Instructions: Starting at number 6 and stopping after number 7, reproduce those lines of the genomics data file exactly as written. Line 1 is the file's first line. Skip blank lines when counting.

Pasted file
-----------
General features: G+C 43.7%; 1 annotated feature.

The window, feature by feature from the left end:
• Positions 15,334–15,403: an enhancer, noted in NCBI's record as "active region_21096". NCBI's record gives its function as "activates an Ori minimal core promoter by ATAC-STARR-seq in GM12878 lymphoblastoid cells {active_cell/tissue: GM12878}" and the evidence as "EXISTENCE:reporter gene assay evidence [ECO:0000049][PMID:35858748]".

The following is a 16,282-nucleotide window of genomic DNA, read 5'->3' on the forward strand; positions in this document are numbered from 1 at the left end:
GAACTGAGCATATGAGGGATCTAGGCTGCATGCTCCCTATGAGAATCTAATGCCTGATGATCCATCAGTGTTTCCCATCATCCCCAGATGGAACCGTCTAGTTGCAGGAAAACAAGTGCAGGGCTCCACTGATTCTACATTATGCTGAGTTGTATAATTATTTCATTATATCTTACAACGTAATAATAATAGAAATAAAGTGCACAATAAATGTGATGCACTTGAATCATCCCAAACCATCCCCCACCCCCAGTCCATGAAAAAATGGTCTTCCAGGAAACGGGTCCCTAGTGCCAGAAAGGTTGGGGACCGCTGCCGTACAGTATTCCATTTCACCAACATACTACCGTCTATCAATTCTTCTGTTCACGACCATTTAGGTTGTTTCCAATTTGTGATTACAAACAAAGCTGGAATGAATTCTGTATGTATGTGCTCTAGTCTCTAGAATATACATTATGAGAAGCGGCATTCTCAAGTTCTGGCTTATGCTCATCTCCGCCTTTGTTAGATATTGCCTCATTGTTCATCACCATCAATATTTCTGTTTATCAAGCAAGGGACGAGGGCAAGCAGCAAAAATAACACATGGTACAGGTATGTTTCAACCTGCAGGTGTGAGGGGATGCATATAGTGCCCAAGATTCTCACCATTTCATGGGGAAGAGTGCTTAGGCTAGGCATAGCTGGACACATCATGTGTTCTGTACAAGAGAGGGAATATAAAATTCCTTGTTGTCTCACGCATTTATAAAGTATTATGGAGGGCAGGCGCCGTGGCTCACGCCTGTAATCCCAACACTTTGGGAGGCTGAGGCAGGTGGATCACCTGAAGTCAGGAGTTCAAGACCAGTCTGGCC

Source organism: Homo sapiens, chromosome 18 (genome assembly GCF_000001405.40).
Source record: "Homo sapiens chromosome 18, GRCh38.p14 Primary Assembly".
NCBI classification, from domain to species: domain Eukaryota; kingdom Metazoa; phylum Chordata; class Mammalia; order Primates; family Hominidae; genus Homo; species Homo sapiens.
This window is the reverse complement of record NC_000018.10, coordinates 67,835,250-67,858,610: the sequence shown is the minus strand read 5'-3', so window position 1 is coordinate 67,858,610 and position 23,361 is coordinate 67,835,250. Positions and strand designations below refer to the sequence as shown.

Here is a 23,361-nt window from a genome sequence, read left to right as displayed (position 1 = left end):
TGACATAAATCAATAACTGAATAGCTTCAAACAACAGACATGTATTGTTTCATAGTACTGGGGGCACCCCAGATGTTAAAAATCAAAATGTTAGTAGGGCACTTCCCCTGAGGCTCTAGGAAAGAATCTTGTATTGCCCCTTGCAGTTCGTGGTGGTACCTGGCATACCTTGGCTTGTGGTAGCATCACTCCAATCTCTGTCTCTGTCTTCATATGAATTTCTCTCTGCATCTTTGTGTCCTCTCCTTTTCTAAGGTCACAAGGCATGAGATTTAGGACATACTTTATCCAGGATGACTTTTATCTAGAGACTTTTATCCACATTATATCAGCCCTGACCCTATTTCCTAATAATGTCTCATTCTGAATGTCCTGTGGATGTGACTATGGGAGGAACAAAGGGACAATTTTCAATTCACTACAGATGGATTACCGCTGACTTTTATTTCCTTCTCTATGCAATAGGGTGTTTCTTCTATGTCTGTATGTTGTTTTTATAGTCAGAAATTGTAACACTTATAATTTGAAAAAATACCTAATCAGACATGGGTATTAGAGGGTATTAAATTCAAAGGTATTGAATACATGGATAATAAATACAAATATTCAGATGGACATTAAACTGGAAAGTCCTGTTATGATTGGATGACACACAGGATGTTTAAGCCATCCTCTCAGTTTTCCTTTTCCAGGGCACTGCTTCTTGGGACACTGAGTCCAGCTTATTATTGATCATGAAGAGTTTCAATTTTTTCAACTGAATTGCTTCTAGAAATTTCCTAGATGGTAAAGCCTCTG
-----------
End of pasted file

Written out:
Source organism: Homo sapiens, chromosome 18 (genome assembly GCF_000001405.40).
Source record: "Homo sapiens chromosome 18, GRCh38.p14 Primary Assembly".